When Emily McGinn became the first Digital Humanities coordinator at UGA, one of her first tasks was introducing people to the concept of digital humanities and their implications for faculty research and teaching across the entire campus:
"Digital humanities involves using the power of the computer to aggregate humanities information. So, for instance, instead of reading one book, you can read 1,000 books at once," McGinn said. "It enables humanities scholars to ask different research questions about the material they're studying. I wouldn't be able to ask my own brain if I read 1,000 books to remember all these things about themes, syntax, patterns and the like and index them, but I can with a computer."
McGinn pairs up with faculty to develop projects that students can take to earn the digital humanities certificate, which introduces students to the hands-on quantitative side of humanities research. One of her favorite projects so far has been Death and Human History in Athens, a project that has spanned five classes-two classes in history and classes in African-American studies, historic preservation and human osteology from the anthropology department. McGinn goes into each class to work directly with the students, teaching them via workshops and trainings about data collection.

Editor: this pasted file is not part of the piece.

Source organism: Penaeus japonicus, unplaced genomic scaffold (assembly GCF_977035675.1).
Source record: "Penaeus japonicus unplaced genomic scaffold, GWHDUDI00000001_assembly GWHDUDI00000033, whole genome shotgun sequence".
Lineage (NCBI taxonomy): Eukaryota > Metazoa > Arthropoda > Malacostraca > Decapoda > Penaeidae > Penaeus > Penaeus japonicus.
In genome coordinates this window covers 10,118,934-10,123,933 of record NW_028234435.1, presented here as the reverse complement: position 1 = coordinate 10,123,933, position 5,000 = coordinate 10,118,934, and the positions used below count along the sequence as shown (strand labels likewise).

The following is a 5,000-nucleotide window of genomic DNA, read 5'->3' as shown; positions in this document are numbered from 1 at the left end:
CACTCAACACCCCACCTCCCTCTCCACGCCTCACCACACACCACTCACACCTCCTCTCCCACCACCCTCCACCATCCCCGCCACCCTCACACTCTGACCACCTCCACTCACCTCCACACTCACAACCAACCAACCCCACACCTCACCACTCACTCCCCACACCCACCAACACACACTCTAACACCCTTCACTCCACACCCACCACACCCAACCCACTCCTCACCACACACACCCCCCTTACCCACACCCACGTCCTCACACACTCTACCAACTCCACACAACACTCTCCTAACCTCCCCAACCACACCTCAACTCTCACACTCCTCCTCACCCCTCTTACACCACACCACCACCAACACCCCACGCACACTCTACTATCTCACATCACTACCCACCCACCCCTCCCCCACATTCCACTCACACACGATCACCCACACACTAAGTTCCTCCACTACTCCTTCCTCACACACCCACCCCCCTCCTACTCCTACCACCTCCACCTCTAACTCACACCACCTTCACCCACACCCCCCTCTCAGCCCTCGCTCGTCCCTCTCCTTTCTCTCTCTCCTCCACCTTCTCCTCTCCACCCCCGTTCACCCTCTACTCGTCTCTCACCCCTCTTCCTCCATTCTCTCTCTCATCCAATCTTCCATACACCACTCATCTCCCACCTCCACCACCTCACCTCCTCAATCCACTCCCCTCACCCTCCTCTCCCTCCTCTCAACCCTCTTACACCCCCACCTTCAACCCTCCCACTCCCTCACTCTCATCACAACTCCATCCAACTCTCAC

"Going forward, I think we're going to see much more of an emphasis on data," she said. "And as much as I really, really resist ‘scientizing' the humanities—I really don't want to do that at all-I think there is merit to expanding the horizons of humanities scholars and letting them explore data—driven methodologies."
Digital humanities at UGA recently received a boost among faculty when it became eligible for the Study in a Second Discipline fellowship from the Office of the Senior Vice President for Academic Affairs and Provost. The impetus was largely due, McGinn said, to a push by Roxanne Eberle, an associate professor of English in the Franklin College of Arts and Sciences. McGinn is currently working with Eberle each week on a project analyzing the letters of Amelia Opie, a British novelist and poet from the late 1700s.
The Willson Center, the UGA librairies and the Center for Teaching and Learning work together with our schools and colleges to bring more resources to faculty and to introduce best practices and methods. New tools present great possibility for using data in the classroom and in research, bringing the richness of all human knowledge to a wider array of questions, challenges and analyses than has ever been possible.
Image: Emily McGinn by Andrew Davis Tucker for UGA